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Our Mission

Rapson Collaborative is a non-profit arts organization supporting original musical projects that explore critical social issues. Rapson Collaborative fosters collaboration between artists and audiences with an emphasis on projects that tell marginalized histories, support underrepresented artists and engage diverse communities.

Our Story

Rapson Collaborative began as “Hot Tamale Louie” Iowa City (HTLIC) Media, which was founded by composer and educator John Rapson and named for one of his multimedia musical endeavors. In partnership with the University of Iowa and the Iowa Arts council among others, HTLIC Media supported collaborative musical productions and performances directed by Rapson. 

By the time he was working on the exercise in collective collaboration and stylistic combination that became “Esteban and The Children of the Sun” in 2021, Rapson and his advisory board began thinking about HTLIC Media’s potential to support other artists doing similar work going forward.

When Rapson died in July, 2021, the assembled board brought the “Esteban” project to completion as a recording and performance, and then took up the question of the organization’s future and mission.

With a focus on performing arts and a special love for musicians, and with a new name attuned to his example of collaborative artistic work that uplifts and educates, Rapson Collaborative makes a commitment to invite and support new projects and to join with community partners in support of the arts. We are excited to be part of the rich tapestry and long history of arts non-profits in the Iowa City area.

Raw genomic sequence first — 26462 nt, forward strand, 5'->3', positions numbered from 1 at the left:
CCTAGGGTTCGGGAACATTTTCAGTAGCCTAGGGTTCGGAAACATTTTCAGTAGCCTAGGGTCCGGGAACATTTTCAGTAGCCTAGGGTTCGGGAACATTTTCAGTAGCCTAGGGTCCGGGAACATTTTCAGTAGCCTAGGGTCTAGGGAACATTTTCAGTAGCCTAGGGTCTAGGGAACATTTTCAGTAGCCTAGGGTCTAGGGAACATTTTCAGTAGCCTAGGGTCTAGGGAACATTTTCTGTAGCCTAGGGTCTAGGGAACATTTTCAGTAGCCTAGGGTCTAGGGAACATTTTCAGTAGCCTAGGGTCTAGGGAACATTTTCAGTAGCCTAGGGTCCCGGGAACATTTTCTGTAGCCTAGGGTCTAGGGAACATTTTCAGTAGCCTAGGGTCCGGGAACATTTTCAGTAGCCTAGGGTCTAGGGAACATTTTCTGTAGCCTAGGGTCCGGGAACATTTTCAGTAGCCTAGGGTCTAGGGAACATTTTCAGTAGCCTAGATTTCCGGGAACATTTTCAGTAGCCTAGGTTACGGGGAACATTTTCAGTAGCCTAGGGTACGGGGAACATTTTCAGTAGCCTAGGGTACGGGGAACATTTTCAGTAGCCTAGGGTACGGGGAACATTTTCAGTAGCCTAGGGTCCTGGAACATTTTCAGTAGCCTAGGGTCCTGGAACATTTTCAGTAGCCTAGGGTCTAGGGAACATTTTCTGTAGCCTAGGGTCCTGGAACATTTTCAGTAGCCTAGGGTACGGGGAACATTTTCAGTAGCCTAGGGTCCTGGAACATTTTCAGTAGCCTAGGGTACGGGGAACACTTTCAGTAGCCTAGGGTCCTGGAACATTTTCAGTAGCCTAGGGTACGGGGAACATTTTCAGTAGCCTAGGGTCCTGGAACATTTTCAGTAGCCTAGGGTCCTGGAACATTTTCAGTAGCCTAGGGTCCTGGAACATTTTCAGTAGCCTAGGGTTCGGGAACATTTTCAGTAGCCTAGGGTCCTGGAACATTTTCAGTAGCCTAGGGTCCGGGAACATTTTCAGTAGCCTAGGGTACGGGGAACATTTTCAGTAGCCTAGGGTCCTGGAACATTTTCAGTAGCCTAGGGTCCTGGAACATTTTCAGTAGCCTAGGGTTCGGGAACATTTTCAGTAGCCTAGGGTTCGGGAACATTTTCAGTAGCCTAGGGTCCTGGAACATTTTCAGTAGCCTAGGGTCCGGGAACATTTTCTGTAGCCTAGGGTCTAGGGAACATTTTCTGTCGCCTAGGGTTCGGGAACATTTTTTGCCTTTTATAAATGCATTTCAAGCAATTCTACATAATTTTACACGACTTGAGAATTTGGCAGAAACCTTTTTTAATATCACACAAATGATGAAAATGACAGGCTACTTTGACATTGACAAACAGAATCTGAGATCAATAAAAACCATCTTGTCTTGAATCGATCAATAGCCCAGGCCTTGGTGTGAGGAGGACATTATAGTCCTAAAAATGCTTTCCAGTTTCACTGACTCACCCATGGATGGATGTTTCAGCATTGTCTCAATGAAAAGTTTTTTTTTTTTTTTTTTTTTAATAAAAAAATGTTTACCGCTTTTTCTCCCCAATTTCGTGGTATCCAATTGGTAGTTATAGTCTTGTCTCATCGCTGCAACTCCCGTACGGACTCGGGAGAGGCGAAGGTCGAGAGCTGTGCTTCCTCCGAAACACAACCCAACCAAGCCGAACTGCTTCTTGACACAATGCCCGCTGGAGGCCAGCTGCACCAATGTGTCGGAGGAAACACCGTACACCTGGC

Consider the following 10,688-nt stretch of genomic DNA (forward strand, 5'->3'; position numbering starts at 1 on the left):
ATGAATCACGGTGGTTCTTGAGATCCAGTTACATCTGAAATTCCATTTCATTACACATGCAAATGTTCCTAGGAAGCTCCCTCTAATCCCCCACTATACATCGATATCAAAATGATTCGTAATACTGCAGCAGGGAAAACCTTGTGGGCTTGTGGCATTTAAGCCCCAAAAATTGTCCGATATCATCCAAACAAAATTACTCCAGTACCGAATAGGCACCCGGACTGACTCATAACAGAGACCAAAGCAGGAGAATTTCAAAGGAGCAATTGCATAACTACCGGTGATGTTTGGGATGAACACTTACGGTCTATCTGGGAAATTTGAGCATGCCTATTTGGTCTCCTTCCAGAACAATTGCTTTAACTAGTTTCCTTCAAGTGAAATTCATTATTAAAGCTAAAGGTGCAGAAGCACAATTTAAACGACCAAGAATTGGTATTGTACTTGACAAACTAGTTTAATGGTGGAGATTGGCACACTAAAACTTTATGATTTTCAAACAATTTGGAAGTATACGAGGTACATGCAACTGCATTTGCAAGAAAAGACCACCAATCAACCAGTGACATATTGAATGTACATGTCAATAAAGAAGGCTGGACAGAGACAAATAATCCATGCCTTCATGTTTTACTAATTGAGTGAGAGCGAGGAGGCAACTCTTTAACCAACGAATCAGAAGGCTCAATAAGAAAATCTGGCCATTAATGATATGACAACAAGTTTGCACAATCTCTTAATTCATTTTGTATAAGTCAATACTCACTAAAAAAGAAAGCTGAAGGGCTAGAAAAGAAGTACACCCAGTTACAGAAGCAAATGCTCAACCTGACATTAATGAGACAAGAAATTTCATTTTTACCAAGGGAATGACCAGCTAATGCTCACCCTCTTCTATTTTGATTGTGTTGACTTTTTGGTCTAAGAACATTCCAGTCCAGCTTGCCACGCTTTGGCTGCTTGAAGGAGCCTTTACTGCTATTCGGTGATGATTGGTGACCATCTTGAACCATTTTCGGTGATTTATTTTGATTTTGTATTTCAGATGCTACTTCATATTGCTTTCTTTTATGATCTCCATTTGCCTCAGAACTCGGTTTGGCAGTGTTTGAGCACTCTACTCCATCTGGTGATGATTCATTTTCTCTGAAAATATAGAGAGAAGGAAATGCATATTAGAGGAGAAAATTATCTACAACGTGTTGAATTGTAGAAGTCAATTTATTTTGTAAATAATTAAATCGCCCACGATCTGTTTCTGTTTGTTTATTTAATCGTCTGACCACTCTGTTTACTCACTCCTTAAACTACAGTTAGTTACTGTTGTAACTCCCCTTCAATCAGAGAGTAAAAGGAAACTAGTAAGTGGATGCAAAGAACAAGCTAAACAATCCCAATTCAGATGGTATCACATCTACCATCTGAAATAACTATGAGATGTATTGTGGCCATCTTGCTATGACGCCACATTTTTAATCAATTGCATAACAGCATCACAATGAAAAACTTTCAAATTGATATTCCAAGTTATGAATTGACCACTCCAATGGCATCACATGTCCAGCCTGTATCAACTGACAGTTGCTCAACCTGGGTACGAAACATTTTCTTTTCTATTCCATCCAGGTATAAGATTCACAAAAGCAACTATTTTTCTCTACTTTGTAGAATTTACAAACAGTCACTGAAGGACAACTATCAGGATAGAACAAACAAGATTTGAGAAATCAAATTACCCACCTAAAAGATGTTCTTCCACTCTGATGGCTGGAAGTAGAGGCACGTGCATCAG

Ira John Rapson (1953-2021)

Professor of Music and Director of Jazz Studies, University of Iowa
Composer, musician, teacher, father and friend
“Every act of making is an act of hope…”

About John Rapson

John Rapson was a renowned jazz trombonist and composer, and a gifted teacher who helped lead the University of Iowa School of Music Jazz Program for 26 years. He conducted the Johnson County Landmark orchestra and established both BA and MA degrees in jazz during his tenure at the university. His inclination toward working together with diverse groups of musicians, artists and styles throughout his career, was exemplified in recordings and productions such as Crescendo and Hot Tamale Louie.

He attended Trinity Episcopal Church for many years, where he composed and arranged liturgical music for Vespers and also wrote a Mass. He hosted a popular local radio show called “As Night Falls” on KSUI. His final recording project, Esteban and The Children of the Sun, was recorded in his daughter Hannah’s basement at Rose Hill weeks prior to his passing.

John was a life enthusiast, community-builder and storyteller – he had a way of making the mundane seem marvelous and delighting in the littlest things. A devoted friend who believed in the dreams of others, he encouraged and inspired fellow musicians and students to experiment and to commit themselves, to the music and to one another.


Esteban and the Children of the Sun is a suite of 14 songs that tell the story of Esteban, the first African to travel across North America.

Hot Tamale Louie tells the story of Zarif Khan, an immigrant from Afghanistan to the United States at the turn of the 20th Century.

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